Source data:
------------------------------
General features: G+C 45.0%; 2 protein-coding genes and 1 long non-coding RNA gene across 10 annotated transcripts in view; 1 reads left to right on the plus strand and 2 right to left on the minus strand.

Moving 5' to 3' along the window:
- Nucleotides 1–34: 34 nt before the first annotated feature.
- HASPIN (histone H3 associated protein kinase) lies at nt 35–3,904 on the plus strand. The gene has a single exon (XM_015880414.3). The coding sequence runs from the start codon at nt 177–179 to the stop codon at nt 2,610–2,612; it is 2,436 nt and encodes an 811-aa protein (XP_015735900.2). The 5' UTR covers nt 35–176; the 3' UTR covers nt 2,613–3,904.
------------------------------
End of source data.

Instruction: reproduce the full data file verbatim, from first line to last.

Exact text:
General features: G+C 45.0%; 2 protein-coding genes and 1 long non-coding RNA gene across 10 annotated transcripts in view; 1 reads left to right on the plus strand and 2 right to left on the minus strand.

Moving 5' to 3' along the window:
- Nucleotides 1–34: 34 nt before the first annotated feature.
- HASPIN (histone H3 associated protein kinase) lies at nt 35–3,904 on the plus strand. The gene has a single exon (XM_015880414.3). The coding sequence runs from the start codon at nt 177–179 to the stop codon at nt 2,610–2,612; it is 2,436 nt and encodes an 811-aa protein (XP_015735900.2). The 5' UTR covers nt 35–176; the 3' UTR covers nt 2,613–3,904.